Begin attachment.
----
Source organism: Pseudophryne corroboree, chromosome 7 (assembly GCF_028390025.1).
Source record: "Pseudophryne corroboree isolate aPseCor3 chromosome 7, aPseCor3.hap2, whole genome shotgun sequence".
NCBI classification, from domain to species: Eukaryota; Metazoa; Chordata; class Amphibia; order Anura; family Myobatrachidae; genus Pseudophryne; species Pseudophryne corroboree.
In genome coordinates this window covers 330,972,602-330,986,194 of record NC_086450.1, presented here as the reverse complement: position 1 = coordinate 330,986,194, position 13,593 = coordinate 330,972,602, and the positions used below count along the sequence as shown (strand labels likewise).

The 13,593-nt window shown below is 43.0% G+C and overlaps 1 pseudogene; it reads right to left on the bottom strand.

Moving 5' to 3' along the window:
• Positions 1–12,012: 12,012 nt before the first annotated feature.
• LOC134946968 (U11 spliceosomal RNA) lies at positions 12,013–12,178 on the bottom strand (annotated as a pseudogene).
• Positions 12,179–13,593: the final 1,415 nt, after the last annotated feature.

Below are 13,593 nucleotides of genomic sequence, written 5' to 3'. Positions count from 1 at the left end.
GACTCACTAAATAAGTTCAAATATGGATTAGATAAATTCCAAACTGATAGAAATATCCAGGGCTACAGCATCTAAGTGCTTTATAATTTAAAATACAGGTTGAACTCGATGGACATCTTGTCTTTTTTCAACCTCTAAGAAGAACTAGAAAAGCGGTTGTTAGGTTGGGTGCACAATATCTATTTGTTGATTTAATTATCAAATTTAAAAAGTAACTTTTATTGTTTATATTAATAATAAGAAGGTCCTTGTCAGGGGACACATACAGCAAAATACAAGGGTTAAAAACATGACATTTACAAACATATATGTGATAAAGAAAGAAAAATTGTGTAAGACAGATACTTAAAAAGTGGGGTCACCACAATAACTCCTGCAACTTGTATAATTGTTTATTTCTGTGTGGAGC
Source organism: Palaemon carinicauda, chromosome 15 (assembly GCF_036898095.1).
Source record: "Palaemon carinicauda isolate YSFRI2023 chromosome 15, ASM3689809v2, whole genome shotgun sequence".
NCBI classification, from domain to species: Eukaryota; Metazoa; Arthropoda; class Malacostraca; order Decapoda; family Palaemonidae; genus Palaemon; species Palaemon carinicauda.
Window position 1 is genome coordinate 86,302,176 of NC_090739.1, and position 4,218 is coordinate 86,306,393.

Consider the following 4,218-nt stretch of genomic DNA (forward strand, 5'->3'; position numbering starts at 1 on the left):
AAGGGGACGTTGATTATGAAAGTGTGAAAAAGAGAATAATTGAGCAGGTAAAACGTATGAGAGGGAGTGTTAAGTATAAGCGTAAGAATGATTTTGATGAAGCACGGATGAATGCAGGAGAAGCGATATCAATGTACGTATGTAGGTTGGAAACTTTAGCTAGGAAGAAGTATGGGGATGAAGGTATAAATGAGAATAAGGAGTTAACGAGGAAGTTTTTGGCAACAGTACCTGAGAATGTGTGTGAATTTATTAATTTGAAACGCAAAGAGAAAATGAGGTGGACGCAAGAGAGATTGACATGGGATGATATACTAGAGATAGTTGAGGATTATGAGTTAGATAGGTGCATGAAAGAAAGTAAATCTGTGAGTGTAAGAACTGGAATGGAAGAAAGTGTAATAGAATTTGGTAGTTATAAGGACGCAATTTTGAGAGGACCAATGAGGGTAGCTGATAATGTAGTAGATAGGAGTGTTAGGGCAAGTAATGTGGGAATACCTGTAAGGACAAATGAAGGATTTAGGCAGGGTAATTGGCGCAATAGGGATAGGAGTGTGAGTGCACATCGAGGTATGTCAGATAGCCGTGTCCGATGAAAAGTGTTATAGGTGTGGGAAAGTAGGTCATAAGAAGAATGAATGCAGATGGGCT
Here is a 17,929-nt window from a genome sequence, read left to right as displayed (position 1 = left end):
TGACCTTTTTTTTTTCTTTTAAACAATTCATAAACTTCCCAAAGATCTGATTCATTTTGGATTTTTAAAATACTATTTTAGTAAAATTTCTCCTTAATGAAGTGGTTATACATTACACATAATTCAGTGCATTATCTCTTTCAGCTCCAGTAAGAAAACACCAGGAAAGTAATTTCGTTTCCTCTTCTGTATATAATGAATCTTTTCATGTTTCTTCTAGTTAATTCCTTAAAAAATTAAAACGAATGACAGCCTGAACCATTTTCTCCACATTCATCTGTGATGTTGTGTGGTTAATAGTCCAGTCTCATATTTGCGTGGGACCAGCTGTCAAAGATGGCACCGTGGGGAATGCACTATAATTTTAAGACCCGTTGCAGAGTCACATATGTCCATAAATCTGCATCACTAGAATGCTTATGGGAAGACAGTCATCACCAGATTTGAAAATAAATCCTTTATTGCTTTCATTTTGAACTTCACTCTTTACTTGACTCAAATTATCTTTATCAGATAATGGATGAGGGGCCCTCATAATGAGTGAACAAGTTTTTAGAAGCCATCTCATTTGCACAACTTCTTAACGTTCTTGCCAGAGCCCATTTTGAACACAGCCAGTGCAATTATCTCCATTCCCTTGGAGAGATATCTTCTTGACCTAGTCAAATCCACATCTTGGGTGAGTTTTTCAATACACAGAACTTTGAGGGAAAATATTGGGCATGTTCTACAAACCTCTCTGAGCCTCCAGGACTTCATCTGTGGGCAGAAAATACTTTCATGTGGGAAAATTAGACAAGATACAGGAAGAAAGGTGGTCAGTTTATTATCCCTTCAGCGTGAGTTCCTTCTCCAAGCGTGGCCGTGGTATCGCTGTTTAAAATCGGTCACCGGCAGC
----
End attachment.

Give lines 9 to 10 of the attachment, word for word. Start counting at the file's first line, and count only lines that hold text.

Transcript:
• Positions 12,179–13,593: the final 1,415 nt, after the last annotated feature.

Below are 13,593 nucleotides of genomic sequence, written 5' to 3'. Positions count from 1 at the left end.